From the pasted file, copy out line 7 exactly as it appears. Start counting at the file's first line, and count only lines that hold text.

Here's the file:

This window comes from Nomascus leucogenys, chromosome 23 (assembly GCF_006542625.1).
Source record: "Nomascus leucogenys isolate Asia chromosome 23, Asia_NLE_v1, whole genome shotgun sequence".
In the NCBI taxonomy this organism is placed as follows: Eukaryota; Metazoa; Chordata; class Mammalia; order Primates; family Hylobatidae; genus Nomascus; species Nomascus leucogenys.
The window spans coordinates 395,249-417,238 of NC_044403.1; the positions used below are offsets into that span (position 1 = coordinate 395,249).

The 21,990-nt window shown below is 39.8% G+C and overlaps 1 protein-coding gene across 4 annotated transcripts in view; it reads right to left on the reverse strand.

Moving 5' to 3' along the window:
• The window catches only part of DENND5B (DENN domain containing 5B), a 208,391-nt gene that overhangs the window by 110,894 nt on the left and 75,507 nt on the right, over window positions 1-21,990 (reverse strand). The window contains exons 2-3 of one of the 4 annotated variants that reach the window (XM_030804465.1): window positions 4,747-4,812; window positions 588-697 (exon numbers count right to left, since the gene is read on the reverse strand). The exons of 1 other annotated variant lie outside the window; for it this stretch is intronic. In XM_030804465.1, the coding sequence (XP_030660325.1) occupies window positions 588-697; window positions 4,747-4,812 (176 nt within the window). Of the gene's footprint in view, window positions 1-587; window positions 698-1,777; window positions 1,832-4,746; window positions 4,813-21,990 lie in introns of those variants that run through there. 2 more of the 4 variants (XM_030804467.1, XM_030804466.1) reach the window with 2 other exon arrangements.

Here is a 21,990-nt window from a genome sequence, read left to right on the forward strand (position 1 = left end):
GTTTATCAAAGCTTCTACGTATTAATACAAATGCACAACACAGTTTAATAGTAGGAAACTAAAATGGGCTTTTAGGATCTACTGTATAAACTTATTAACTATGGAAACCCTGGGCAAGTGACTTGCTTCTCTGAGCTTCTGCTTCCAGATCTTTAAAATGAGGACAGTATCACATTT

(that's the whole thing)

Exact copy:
• The window catches only part of DENND5B (DENN domain containing 5B), a 208,391-nt gene that overhangs the window by 110,894 nt on the left and 75,507 nt on the right, over window positions 1-21,990 (reverse strand). The window contains exons 2-3 of one of the 4 annotated variants that reach the window (XM_030804465.1): window positions 4,747-4,812; window positions 588-697 (exon numbers count right to left, since the gene is read on the reverse strand). The exons of 1 other annotated variant lie outside the window; for it this stretch is intronic. In XM_030804465.1, the coding sequence (XP_030660325.1) occupies window positions 588-697; window positions 4,747-4,812 (176 nt within the window). Of the gene's footprint in view, window positions 1-587; window positions 698-1,777; window positions 1,832-4,746; window positions 4,813-21,990 lie in introns of those variants that run through there. 2 more of the 4 variants (XM_030804467.1, XM_030804466.1) reach the window with 2 other exon arrangements.